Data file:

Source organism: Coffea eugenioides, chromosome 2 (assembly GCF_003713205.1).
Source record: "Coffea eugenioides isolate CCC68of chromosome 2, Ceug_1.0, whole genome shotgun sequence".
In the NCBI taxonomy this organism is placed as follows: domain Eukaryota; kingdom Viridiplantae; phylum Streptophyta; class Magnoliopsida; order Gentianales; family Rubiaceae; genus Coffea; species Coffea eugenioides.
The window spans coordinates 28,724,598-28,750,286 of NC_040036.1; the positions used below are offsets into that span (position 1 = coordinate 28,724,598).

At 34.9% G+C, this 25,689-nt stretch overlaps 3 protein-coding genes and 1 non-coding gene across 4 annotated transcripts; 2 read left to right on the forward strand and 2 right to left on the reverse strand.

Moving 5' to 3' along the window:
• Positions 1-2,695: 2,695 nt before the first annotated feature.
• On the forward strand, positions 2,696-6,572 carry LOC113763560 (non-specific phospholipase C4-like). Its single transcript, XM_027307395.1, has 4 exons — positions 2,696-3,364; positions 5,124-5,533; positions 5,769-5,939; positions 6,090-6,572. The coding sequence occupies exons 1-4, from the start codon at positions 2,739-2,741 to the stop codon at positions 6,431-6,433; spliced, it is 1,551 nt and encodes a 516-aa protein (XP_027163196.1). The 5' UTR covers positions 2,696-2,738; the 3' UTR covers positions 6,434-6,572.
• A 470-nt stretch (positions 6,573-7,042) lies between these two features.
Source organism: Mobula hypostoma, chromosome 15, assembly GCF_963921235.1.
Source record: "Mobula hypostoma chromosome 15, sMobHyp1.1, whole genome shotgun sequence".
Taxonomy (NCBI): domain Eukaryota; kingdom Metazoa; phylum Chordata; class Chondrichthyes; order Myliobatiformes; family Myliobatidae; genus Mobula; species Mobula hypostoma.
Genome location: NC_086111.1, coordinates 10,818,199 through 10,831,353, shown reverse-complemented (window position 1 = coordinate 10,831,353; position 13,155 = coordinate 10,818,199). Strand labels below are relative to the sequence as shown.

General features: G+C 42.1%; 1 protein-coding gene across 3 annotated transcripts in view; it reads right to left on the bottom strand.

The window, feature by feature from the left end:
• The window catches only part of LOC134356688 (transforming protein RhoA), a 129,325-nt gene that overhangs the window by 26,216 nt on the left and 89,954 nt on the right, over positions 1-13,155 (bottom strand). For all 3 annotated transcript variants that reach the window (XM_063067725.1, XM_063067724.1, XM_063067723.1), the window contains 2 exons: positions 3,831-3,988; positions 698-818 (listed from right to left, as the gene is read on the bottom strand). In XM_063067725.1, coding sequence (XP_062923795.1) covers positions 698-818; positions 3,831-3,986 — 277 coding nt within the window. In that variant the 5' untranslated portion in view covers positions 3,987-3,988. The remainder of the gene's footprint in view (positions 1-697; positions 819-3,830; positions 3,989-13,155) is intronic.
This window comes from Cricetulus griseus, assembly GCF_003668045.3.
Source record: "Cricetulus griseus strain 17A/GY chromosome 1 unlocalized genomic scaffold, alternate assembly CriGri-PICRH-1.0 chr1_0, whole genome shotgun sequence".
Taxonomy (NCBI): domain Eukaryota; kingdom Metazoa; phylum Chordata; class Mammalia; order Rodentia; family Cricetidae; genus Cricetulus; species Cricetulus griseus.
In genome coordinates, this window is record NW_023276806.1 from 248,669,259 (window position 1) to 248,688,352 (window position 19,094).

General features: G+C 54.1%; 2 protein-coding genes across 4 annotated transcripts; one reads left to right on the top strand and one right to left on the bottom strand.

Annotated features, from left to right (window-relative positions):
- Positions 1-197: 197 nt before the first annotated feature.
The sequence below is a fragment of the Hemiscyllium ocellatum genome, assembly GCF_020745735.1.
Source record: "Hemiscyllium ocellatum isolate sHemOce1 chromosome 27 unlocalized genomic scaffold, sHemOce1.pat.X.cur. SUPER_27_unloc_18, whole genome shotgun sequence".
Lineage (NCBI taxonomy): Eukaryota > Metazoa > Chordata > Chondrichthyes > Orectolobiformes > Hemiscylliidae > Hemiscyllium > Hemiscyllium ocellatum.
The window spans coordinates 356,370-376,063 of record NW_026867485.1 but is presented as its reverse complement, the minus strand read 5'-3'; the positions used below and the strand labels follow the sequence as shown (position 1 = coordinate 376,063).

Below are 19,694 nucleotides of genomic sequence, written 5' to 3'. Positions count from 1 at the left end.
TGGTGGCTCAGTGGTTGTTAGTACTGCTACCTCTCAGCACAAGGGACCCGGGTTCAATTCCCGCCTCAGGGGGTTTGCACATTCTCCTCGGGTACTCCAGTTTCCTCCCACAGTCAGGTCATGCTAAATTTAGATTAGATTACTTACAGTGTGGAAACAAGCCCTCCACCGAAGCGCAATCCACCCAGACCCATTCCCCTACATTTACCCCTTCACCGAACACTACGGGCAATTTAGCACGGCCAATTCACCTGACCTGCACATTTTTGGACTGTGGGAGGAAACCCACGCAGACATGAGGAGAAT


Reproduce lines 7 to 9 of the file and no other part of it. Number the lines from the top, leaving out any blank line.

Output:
• Positions 1-2,695: 2,695 nt before the first annotated feature.
• On the forward strand, positions 2,696-6,572 carry LOC113763560 (non-specific phospholipase C4-like). Its single transcript, XM_027307395.1, has 4 exons — positions 2,696-3,364; positions 5,124-5,533; positions 5,769-5,939; positions 6,090-6,572. The coding sequence occupies exons 1-4, from the start codon at positions 2,739-2,741 to the stop codon at positions 6,431-6,433; spliced, it is 1,551 nt and encodes a 516-aa protein (XP_027163196.1). The 5' UTR covers positions 2,696-2,738; the 3' UTR covers positions 6,434-6,572.
• A 470-nt stretch (positions 6,573-7,042) lies between these two features.